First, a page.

Monday, July 23, 2001
FOP softens concealed-gun stance
By Travis James Tritten
Enquirer Columbus Bureau
COLUMBUS State lawmakers might have found new hope for passing a bill allowing Ohioans to carry concealed weapons, despite opposition from the governor.
Gov. Bob Taft has threatened to veto any such proposal, saying Ohio police don't want it. But now a key law enforcement group may be softening its opposition, giving legislators some bargaining room.
Support from the Fraternal Order of Police could evenly divide the state's four major law enforcement groups on the issue. The group has yet to take an official position, but Secretary Mike Taylor said it does not oppose the concept of concealed weapons.
We might get to a point where we don't oppose the bill, Mr. Taylor said.
A proposal sponsored by Rep. Jim Aslanides, R-Coshocton, would let residents carry concealed guns. The bill requires a background check, including fingerprinting, and firearms training.
A spokesman for Mr. Taft said the governor will continue to side with the majority of the state's police, however, who say concealed guns make their job more dangerous.
He believes law enforcement have earned a right, by putting their lives on the line every day, to have a strong voice on the debate, said Kevin Kellems, spokesman for the governor.
The Buckeye State Sheriffs' Association, which represents sheriffs from all 88 counties, has come out in favor of the bill.
The group believes it is Ohioans' right to carry a hidden weapon for protection, and supports background checks and licensing, said Robert Cornwell, executive director.
The Ohio Association of Chiefs of Police has strongly opposed any conceal-carry legislation regardless of what restrictions are included.
We're not an anti-gun association, we're an association concerned with public safety, said John Gilchrist, counsel for the group.
The proposed law would cause more gun violence and accidental shootings, Mr. Gilchrist said.
Proponents want to change the law to gain a symbolic victory, he said.
The Ohio State Highway Patrol opposes the bill because it would allow concealed weapons in vehicles, said Lt. Gary Lewis, patrol spokesman.
As state police groups inch closer to a down-the-middle split, some lawmakers say Mr. Taft is losing supporters.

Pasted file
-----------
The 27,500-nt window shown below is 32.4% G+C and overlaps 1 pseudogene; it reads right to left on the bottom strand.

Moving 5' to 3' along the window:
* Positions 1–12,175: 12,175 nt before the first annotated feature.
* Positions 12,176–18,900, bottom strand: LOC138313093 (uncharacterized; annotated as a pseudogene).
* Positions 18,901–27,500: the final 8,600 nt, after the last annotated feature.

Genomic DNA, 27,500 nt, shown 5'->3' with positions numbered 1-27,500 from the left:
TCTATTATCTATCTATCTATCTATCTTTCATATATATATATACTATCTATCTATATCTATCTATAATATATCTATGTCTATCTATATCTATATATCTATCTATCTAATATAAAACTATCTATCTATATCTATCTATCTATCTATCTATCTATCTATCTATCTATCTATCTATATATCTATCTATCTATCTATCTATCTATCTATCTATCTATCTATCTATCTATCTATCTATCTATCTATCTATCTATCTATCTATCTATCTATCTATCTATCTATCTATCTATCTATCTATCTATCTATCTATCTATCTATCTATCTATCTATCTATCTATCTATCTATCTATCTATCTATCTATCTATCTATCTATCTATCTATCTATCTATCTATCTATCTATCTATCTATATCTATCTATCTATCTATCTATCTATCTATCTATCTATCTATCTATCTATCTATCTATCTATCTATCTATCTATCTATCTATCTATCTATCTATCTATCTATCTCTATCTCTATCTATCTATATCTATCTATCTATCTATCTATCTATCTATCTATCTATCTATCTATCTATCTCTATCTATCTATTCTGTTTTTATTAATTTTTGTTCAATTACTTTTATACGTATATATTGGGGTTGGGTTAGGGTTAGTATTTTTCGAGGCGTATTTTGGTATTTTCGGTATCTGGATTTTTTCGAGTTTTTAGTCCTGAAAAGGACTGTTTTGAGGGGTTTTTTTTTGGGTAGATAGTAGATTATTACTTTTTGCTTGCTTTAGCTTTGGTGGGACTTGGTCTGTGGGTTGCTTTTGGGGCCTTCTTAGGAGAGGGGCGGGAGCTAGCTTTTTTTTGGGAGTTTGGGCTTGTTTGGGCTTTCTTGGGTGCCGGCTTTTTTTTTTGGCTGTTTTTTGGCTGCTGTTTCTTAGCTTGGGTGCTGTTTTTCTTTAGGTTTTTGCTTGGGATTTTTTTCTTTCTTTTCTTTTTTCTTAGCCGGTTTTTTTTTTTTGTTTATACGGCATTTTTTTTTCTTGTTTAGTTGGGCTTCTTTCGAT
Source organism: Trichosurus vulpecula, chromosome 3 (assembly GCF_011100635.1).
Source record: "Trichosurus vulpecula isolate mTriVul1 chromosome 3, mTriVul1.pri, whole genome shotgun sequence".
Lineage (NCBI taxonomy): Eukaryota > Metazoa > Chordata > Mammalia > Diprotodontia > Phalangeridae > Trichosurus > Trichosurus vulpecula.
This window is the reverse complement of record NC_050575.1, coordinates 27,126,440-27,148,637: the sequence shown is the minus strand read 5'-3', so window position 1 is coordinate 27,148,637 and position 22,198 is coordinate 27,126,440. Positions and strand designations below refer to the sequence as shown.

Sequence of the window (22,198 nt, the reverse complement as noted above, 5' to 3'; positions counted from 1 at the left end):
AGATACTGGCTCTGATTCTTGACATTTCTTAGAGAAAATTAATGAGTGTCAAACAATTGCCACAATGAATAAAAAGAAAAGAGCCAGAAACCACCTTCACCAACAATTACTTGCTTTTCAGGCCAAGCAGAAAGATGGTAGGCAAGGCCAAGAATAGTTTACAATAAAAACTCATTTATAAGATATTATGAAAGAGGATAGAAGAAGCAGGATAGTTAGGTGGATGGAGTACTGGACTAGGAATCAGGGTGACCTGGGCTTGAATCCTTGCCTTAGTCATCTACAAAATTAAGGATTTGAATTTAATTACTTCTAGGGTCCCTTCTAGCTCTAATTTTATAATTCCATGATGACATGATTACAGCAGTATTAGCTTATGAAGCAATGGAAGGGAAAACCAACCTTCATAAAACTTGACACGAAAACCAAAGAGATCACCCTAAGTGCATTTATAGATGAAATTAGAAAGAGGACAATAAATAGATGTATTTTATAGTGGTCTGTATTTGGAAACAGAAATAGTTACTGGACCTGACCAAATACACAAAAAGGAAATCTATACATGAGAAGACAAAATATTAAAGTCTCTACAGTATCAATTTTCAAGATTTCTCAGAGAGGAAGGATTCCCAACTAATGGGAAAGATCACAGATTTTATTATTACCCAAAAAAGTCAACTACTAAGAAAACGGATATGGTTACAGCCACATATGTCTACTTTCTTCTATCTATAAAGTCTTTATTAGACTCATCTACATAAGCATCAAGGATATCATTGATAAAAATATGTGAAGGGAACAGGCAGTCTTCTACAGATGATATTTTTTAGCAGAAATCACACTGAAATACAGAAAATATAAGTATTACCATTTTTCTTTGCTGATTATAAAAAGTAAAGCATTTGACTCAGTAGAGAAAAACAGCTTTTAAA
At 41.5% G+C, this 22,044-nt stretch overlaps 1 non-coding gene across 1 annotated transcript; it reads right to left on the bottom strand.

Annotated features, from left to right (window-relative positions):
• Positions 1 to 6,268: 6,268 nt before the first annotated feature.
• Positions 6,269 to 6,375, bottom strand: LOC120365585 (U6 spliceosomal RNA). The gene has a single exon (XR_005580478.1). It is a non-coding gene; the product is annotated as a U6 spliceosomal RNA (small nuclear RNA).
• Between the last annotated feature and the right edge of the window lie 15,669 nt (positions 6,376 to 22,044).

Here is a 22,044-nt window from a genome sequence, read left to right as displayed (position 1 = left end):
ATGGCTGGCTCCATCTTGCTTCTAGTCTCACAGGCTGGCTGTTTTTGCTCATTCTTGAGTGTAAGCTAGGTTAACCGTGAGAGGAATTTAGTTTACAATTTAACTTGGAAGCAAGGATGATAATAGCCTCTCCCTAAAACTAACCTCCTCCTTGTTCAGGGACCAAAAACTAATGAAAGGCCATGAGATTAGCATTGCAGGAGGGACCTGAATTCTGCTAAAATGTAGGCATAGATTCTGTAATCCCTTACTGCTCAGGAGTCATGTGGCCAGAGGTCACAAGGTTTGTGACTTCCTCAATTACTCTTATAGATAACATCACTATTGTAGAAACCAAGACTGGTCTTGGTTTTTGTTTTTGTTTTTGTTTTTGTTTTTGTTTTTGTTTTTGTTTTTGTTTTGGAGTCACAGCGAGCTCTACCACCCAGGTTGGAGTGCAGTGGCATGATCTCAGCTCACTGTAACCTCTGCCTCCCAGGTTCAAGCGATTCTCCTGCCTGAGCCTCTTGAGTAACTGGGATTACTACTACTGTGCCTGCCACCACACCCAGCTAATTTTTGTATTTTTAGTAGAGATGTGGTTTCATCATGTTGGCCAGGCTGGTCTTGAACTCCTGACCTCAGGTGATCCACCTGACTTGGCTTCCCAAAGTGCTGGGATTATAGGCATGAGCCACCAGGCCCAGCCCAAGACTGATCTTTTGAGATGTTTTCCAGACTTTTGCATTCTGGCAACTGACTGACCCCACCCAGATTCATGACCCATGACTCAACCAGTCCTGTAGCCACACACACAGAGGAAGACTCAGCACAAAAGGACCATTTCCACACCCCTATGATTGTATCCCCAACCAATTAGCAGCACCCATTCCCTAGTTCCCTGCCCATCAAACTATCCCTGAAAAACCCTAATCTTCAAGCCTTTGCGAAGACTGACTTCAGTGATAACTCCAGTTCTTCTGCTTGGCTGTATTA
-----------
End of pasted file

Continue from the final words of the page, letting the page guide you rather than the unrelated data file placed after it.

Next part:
I don't think you can say law enforcement is opposed to it, said Senate President Richard Finan, R-Evendale.
Mr. Finan said he has not polled the Senate on its support, but thinks any concealed-weapons legislation must have stringent training requirements to pass.
House lawmakers, hopeful Mr. Taft will change his position, have continued work on the bill.
I think there's a lot of support from across the state and there is a lot of support in the legislature, said Rep. Ann Womer Benjamin, R-Aurora, chairwoman of the committee considering the proposal.
After meeting with the gover nor, Ms. Womer Benjamin said she thinks he might soften his stance on the issue.
Right-to-carry groups say the bill amounts only to more restrictions on guns. Some favor a stalled Vermont-style law proposed by Rep. Tom Brinkman, R-Mount Lookout. It would allow any adult in the state to carry a concealed weapon without a permit.
Jim Ramm, chairman of Ohio Citizens Advancing Personal Safety, told the House Criminal Justice Committee last week that carrying a gun is a God-given right. Mr. Ramm said that if the legislature does not pass a less-restrictive law allowing concealed guns, Ohioans should consider dissolution of the government.
Gun control advocates, including law enforcement and doctors, say the bill will cause an upswing in violence and shooting deaths.
Toby Hoover, director of the Ohio Coalition Against Gun Violence, said that if 5 percent of Ohioans received permits to carry a concealed weapon there would be 200,000 more guns on the streets. Ms. Hoover lost her husband to gun violence.
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